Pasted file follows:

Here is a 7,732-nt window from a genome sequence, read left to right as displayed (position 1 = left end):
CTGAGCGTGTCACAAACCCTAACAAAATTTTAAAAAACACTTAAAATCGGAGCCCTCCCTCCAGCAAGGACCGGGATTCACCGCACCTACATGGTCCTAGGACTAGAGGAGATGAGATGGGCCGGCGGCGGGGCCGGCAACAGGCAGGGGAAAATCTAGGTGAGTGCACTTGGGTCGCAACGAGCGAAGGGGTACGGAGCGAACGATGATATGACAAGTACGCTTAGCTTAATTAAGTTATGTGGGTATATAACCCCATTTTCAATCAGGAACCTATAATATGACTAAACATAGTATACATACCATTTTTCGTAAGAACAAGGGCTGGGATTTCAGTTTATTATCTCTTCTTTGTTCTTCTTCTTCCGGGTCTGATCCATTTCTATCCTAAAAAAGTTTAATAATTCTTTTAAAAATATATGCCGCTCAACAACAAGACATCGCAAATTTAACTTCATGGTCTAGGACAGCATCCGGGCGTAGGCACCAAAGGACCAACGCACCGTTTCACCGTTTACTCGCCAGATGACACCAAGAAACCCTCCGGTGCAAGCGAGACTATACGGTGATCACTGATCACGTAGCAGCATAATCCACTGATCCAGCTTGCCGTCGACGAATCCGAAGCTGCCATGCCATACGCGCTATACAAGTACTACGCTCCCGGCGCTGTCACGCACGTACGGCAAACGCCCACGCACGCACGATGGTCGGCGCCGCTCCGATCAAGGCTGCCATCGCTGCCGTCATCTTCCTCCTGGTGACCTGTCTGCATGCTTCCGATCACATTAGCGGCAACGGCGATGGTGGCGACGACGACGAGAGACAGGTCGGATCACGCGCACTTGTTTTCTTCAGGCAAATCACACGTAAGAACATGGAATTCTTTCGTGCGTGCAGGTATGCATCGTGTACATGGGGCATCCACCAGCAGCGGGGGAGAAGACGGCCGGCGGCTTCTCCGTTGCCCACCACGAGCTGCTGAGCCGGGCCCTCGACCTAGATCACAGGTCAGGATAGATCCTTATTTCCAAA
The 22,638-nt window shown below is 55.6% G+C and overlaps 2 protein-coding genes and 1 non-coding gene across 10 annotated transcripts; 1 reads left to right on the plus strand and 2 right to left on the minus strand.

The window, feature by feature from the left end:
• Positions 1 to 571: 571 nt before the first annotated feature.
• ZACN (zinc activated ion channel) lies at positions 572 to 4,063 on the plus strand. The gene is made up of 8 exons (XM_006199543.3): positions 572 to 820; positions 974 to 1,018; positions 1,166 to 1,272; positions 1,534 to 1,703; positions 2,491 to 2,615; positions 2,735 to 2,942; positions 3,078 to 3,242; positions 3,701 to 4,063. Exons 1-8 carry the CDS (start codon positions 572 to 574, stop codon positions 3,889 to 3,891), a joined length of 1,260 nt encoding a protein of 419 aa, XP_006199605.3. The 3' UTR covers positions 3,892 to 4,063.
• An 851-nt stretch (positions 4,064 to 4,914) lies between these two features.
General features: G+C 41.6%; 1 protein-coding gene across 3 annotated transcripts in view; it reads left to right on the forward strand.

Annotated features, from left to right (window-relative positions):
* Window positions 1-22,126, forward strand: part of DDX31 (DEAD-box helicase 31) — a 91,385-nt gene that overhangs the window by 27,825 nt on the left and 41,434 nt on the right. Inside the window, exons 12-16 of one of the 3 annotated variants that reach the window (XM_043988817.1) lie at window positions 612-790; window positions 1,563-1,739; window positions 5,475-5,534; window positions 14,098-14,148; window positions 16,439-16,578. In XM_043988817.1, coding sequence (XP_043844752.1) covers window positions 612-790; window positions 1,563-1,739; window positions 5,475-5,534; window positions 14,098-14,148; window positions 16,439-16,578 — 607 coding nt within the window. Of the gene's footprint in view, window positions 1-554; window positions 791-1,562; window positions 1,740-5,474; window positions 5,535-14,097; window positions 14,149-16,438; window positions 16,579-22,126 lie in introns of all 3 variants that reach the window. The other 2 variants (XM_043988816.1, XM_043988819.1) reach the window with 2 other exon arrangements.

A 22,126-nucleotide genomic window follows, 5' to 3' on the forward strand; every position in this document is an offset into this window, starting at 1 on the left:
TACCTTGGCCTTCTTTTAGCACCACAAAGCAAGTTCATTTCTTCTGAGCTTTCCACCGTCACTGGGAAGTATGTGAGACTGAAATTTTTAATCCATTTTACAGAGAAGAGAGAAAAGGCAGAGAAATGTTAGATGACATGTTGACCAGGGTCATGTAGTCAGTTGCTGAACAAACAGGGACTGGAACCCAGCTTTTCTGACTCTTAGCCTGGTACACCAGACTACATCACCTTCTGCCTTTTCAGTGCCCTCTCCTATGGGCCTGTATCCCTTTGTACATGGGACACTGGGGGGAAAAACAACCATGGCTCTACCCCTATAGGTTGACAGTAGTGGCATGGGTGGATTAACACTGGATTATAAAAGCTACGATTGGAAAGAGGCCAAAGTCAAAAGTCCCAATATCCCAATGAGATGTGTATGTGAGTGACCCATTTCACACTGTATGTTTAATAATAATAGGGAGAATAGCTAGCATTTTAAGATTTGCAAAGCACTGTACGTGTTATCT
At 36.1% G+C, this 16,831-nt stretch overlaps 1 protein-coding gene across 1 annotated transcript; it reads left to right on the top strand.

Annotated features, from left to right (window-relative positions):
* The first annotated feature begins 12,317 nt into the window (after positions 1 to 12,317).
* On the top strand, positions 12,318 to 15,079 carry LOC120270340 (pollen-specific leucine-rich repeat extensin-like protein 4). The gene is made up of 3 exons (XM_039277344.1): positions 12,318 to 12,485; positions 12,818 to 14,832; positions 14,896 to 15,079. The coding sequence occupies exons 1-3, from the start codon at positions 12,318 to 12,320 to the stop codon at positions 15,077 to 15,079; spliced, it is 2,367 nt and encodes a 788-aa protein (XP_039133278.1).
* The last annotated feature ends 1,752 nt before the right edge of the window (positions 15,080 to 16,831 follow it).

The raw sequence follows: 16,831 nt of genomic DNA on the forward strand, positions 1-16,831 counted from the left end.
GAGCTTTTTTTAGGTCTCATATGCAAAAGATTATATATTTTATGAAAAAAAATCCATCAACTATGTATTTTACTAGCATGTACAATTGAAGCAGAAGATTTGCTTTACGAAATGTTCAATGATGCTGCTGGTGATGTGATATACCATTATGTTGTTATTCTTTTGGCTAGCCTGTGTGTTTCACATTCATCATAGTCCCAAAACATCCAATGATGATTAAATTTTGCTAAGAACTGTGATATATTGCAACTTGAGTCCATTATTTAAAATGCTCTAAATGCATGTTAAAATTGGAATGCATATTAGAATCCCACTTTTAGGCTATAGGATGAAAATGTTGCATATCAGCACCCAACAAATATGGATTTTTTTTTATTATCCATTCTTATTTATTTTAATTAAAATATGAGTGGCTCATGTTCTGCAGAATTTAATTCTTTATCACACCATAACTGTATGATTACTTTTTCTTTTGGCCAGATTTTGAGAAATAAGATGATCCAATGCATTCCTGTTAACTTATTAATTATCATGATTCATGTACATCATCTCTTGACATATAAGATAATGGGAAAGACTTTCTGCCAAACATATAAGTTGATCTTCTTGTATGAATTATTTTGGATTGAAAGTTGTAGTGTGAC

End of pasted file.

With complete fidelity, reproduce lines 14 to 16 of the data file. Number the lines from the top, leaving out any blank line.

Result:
Annotated features, from left to right (window-relative positions):
* The first annotated feature begins 12,317 nt into the window (after positions 1 to 12,317).
* On the top strand, positions 12,318 to 15,079 carry LOC120270340 (pollen-specific leucine-rich repeat extensin-like protein 4). The gene is made up of 3 exons (XM_039277344.1): positions 12,318 to 12,485; positions 12,818 to 14,832; positions 14,896 to 15,079. The coding sequence occupies exons 1-3, from the start codon at positions 12,318 to 12,320 to the stop codon at positions 15,077 to 15,079; spliced, it is 2,367 nt and encodes a 788-aa protein (XP_039133278.1).